The move was announced at a press conferences on Bank of England measures to respond to Covid-19. This press conference was also Mark Carney's last as Governor of the Bank of England. He spoke to the press alongside his successor Andrew Bailey.
Little did we know then that Andrew Bailey would then be announcing a further cut to 0.1% on 19 March 2020. This cut came after a vote at a special meeting of the Monetary Policy Committee. The Bank of England also announced it would increase its holdings of UK government and corporate bonds by £200 billion.
As we have seen the Bank of England has been co-ordinating its response to Covid-19 with HM Treasury. The next Monetary Policy Committee is due to take place tomorrow, 26 March 2020. Whilst the rate cuts have been bad news for savers, already struggling with low interest rates, the resounding message is that we all need to get through this together. There is recognition that small companies usually "bear the brunt" of downturns.
The last time we saw the base rate at 0.25% was 4 August 2016. The base rate has been increasing since then. Up to until recently many institutions had action plans prepared in anticipation of implementing a rise. These recent cuts demonstrate that we truly are in unprecedented times.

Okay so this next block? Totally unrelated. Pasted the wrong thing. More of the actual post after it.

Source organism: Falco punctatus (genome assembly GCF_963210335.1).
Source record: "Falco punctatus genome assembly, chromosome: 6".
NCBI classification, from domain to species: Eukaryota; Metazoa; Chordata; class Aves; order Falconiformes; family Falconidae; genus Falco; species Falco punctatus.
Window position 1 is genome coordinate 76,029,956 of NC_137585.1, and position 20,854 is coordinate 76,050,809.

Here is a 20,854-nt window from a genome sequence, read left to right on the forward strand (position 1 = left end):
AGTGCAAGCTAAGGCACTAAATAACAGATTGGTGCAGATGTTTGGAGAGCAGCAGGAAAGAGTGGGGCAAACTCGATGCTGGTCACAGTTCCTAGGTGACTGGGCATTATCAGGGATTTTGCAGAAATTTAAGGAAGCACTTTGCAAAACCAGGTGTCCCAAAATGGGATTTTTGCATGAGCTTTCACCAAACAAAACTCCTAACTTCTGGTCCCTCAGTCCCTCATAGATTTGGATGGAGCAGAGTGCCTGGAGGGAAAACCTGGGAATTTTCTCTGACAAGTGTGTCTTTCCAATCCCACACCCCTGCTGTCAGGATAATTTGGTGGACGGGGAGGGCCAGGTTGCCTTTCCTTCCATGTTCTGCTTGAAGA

In the past financial services firms have actively been contacting customers to let them know that payment holidays may be an option for those who suffer financial detriment as a result of coronavirus, whether that be through illness itself or lost working opportunities. Earlier in the month Barclays, Lloyds Banking Group, Natwest, Santander, TSB and Virgin Money announced emergency measures. Depending on the product, some firms will offer relief on a case-by-case basis whilst others will set relief windows of 2-3 months. The idea being that customers struggling to make mortgage, loan and credit repayments will be offered the opportunity to defer payments.
The Financial Conduct Authority (FCA) released specific guidance in relation to mortgages on 20 March 2020. Firms are being advised that they should grant a 3 month payment holiday where a customer expresses that they may experience payment difficulties. There should be no detrimental impact on the customer's credit score as a result.
We hope to see similar guidance in the consumer credit space following meetings between the FCA, Finance & Leasing Association and HM Treasury.
Whilst things have changed a lot of the last 2 weeks, in some ways they have not. Despite the raft of announcements made it takes time for financial services firms to implement solutions. We know and have seen that a lot of firms are working round the clock to do the best for their customers. We will continue to support them in doing this as best we can.